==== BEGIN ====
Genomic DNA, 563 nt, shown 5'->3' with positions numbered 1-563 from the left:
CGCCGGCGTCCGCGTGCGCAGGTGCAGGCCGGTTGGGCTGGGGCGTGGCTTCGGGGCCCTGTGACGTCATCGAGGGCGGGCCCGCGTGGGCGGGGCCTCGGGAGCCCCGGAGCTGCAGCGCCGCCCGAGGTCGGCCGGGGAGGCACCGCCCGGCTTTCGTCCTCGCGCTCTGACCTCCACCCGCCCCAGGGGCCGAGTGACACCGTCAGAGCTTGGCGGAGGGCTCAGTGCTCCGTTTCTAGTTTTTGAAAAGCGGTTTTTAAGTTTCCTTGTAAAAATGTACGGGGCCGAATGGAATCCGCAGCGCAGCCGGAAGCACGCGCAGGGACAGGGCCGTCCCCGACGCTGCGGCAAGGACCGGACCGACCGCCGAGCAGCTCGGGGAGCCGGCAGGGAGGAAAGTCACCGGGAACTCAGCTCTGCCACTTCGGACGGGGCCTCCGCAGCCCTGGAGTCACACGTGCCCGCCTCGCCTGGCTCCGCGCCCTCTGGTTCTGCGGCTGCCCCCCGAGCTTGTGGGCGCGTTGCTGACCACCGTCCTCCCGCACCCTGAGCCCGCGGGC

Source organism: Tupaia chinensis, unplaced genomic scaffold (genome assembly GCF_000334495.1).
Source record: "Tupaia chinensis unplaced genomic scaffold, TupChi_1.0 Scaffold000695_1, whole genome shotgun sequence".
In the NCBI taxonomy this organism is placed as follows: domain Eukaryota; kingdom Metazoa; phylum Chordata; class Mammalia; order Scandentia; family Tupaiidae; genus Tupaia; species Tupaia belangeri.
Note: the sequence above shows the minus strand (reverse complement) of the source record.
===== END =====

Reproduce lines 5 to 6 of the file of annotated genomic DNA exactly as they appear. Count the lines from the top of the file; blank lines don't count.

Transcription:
In the NCBI taxonomy this organism is placed as follows: domain Eukaryota; kingdom Metazoa; phylum Chordata; class Mammalia; order Scandentia; family Tupaiidae; genus Tupaia; species Tupaia belangeri.
Note: the sequence above shows the minus strand (reverse complement) of the source record.